The Page and Kashkari proposed language is: “All children have a fundamental right to a quality public education that fully prepares them with the skills necessary for participation in the economy, our democracy, and society, as measured against uniform achievement standards set forth by the state. It is the paramount duty of the state to ensure quality public schools that fulfill this fundamental right.”
Legal change can promote social change. Except improving educational outcomes is more complex than simply passing an education constitutional amendment.
A number of flaws in approach
There are numerous flaws in the constitutional amendment approach. First the achievement gap is part of a complex process of racial and economic segregation in housing and neighborhoods. It is also a product of wealth, income, and health disparities. Students of color are more impacted by these problems than are whites. No matter how much one tries, it is hard to study and achieve in school with a growling belly, or when you’re forced to move constantly because of costly housing, or because parents are working multiple shifts or unable to afford day care. Performance in school is hugely driven by background socio-economic forces that this constitutional amendment will not address.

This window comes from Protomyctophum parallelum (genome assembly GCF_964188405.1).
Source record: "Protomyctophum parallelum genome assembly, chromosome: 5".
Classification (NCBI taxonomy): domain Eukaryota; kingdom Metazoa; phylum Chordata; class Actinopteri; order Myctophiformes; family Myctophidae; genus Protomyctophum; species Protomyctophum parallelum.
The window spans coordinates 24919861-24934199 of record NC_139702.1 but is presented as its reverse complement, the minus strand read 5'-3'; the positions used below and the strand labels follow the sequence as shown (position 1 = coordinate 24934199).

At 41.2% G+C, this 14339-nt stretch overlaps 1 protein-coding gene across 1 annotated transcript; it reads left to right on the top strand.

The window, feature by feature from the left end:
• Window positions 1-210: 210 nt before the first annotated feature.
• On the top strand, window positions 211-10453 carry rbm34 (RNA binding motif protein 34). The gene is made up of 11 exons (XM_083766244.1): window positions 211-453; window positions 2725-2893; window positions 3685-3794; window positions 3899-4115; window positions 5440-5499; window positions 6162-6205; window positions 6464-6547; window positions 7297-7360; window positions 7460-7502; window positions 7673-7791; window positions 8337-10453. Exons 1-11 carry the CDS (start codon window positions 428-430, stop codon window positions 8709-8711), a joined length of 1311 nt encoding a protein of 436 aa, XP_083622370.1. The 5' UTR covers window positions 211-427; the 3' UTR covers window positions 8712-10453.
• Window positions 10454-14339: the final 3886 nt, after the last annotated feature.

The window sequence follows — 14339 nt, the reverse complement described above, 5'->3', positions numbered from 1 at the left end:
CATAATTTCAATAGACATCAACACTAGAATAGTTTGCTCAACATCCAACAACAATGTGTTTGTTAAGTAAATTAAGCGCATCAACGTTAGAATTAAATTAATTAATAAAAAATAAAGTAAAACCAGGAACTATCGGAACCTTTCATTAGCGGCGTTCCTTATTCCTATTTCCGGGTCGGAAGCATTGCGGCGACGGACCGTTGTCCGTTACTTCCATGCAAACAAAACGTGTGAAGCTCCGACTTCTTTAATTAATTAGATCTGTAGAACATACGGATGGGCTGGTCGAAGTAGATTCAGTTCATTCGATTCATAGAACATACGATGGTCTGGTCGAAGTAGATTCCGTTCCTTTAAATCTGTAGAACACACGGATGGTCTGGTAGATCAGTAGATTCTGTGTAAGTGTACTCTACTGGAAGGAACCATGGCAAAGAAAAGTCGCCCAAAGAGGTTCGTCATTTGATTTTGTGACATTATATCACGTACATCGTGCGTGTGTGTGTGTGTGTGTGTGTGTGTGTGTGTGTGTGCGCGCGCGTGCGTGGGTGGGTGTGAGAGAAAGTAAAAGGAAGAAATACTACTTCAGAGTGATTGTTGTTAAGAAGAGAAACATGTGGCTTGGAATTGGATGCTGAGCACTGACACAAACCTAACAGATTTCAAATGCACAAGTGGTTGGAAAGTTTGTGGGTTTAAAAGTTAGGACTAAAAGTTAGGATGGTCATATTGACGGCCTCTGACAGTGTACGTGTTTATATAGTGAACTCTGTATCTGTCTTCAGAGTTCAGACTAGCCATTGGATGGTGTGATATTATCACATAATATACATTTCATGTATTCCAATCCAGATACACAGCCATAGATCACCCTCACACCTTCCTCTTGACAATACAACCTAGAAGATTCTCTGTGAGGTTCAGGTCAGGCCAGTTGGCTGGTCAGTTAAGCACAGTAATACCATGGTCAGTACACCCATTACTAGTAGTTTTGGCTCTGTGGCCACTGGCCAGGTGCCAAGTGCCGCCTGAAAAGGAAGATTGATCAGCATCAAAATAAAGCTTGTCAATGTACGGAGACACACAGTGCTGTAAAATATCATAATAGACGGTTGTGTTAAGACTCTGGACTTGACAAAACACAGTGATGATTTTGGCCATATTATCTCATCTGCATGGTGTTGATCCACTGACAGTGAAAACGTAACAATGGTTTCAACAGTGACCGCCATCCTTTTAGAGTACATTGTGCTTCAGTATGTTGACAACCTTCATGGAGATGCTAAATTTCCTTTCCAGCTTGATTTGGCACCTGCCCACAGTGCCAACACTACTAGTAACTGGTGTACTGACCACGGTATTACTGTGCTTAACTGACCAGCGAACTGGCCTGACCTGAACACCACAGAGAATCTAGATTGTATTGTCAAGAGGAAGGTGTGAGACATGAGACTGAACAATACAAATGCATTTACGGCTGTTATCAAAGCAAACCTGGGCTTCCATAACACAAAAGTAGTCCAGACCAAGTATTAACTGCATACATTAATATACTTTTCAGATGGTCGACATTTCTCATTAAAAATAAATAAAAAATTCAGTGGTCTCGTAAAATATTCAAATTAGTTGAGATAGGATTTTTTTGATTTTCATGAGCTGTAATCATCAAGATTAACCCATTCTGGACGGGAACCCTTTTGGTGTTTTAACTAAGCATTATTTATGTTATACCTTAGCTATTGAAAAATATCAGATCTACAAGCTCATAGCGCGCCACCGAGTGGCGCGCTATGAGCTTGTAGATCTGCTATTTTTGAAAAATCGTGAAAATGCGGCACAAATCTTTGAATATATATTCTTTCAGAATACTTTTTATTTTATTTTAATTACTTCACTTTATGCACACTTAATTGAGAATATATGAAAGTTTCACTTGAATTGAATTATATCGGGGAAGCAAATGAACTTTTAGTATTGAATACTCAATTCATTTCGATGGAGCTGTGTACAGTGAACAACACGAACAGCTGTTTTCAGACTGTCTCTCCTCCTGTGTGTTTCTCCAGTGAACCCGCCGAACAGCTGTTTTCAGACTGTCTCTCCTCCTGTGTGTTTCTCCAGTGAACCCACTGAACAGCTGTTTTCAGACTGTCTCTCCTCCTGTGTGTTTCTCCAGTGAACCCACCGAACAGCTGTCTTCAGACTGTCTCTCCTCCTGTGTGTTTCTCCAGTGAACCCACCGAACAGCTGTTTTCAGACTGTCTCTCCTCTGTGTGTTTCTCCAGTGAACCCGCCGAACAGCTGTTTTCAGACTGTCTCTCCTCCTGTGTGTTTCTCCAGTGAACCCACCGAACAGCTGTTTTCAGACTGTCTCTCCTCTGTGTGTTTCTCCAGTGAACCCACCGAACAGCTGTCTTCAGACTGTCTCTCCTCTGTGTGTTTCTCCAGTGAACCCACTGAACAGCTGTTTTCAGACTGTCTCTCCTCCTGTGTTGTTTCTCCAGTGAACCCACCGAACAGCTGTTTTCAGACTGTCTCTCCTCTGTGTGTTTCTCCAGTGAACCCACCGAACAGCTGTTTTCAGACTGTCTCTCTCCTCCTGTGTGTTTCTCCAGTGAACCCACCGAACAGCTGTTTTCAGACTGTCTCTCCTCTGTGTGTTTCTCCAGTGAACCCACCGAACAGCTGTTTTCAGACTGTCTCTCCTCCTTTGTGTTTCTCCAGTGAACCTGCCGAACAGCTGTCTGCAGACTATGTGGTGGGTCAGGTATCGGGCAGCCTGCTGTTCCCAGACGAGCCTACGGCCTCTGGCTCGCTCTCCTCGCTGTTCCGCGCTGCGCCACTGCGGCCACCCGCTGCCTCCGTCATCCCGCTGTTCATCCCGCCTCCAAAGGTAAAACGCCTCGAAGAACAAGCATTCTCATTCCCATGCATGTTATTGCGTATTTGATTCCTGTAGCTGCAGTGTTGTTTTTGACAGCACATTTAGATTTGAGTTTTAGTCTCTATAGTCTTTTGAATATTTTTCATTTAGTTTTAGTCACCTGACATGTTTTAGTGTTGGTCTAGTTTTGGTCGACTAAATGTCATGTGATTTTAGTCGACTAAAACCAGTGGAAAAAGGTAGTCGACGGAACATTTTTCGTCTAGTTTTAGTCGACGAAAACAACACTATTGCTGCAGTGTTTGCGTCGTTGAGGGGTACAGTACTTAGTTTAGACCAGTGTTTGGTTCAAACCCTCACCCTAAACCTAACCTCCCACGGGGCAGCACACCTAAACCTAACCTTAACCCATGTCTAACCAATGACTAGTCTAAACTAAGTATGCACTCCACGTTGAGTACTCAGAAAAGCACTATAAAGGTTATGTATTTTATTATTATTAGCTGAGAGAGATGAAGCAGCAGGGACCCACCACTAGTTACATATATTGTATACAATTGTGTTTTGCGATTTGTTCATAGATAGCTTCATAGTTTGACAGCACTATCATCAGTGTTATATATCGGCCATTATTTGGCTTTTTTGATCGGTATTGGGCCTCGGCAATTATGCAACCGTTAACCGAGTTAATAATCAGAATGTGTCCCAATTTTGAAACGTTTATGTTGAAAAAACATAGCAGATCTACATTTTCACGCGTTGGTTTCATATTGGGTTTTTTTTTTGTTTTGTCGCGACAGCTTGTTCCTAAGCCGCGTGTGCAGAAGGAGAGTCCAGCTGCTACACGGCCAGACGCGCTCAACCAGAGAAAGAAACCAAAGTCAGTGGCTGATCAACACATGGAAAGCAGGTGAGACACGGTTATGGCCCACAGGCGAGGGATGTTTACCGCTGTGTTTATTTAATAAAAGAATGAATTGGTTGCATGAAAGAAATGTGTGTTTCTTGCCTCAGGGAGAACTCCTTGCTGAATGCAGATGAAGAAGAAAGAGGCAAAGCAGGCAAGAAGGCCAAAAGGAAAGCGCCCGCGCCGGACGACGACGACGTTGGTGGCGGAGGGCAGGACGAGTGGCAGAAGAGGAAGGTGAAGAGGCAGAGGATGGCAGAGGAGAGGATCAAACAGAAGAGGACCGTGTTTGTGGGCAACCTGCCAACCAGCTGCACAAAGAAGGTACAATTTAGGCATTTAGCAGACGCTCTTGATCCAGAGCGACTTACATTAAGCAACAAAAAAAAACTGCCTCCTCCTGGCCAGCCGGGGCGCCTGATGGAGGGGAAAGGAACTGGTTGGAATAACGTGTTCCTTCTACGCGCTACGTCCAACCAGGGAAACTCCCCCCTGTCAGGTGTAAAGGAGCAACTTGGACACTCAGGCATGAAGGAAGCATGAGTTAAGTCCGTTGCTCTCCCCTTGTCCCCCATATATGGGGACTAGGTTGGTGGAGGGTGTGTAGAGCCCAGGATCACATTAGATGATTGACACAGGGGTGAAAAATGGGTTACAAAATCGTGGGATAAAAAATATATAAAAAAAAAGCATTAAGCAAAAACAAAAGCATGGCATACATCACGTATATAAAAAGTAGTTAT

Second, in the very first education classes I ever took my teacher drew a triangle on the board and on one corner wrote school, and then home and community on the other two corners. He then said that students are educated in all three places – school, home, and community – with teachers, parents, and others all working to educate. His point was to drive home that schools and teachers at best are responsible for one-third of all the learning that takes place with students. Teachers cannot teach unless parents and other reinforce what they do and what their children learn in school. We need to strengthen not just what schools do, but also parents and families. A simple constitutional amendment will not do that.
Third, the proposed amendment measures equal achievement by way of standardized test scores. Overwhelming research already documents the racial and class biases built into these tests. Additionally, especially since the days of No Child Left Behind, under President George Bush, the push for standardized testing has proven to be highly flawed. Teachers are forced to teach to the test and curriculum limits learning to rote activity so that students do well on these exams.